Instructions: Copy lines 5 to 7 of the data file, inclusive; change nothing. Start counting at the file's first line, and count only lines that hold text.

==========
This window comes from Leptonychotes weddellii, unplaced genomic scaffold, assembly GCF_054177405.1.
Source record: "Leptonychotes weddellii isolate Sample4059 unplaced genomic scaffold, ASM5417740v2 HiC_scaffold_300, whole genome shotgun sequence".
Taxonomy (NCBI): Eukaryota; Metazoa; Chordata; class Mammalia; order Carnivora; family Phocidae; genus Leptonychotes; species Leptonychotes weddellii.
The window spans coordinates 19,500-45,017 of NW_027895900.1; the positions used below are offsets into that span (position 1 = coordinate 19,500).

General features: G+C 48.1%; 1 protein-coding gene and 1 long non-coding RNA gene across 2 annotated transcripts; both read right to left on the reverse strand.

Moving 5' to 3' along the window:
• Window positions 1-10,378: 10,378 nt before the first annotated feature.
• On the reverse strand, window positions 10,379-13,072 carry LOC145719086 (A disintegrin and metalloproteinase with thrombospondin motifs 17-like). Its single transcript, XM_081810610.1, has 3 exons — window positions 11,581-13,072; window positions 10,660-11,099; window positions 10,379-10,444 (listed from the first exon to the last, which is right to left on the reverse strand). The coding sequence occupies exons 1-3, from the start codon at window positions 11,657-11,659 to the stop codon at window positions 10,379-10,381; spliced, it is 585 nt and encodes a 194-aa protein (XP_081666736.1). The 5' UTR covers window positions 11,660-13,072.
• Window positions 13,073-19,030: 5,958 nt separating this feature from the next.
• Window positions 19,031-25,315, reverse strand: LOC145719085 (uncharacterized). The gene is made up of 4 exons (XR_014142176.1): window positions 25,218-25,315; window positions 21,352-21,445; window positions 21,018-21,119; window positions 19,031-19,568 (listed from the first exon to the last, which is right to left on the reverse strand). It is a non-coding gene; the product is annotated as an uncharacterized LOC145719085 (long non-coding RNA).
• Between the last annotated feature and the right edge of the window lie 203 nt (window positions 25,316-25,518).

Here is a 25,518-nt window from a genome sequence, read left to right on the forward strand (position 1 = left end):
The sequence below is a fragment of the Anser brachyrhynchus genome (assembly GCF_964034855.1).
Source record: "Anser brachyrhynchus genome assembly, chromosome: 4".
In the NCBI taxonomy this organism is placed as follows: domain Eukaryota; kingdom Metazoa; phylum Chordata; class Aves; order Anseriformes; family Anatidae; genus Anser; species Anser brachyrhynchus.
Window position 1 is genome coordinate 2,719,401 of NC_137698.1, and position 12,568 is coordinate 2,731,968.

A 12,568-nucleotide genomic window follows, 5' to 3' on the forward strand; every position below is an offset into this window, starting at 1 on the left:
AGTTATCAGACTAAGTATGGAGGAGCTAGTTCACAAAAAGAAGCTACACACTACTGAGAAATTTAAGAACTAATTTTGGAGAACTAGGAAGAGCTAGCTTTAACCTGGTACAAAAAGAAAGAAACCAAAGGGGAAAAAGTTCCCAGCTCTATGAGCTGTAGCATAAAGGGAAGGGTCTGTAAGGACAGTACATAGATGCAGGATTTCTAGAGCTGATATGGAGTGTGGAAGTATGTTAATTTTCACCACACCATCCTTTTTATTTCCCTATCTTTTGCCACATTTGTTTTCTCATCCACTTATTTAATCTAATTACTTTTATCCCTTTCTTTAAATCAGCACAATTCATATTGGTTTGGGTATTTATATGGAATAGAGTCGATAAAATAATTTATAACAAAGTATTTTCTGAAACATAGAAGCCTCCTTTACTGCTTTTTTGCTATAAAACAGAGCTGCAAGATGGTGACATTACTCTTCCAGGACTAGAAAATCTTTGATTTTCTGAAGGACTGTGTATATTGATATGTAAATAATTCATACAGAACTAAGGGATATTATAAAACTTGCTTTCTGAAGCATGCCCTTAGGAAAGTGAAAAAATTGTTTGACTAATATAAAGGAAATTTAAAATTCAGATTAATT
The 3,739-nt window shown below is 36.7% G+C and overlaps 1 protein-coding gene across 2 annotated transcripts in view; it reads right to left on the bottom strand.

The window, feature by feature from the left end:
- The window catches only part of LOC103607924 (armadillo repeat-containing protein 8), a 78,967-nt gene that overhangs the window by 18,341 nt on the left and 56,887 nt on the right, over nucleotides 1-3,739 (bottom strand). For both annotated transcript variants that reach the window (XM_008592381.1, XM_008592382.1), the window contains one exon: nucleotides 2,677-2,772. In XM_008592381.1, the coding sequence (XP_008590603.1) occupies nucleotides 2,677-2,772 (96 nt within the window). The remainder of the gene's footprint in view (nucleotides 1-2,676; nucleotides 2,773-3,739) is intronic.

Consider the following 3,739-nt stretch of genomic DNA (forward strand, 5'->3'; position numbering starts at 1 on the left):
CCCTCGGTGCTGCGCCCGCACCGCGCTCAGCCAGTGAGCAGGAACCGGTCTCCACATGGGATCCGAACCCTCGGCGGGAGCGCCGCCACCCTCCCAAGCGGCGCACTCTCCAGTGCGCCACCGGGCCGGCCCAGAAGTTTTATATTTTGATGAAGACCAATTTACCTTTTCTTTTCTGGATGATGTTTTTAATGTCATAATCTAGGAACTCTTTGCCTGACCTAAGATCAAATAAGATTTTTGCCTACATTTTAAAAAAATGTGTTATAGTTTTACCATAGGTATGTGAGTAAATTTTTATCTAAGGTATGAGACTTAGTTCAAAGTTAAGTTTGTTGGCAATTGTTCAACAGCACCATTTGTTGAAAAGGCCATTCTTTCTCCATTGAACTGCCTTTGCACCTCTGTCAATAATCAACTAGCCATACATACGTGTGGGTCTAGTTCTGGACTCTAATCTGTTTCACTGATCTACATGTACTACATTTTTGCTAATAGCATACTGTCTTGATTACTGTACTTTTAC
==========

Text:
General features: G+C 48.1%; 1 protein-coding gene and 1 long non-coding RNA gene across 2 annotated transcripts; both read right to left on the reverse strand.

Moving 5' to 3' along the window:
• Window positions 1-10,378: 10,378 nt before the first annotated feature.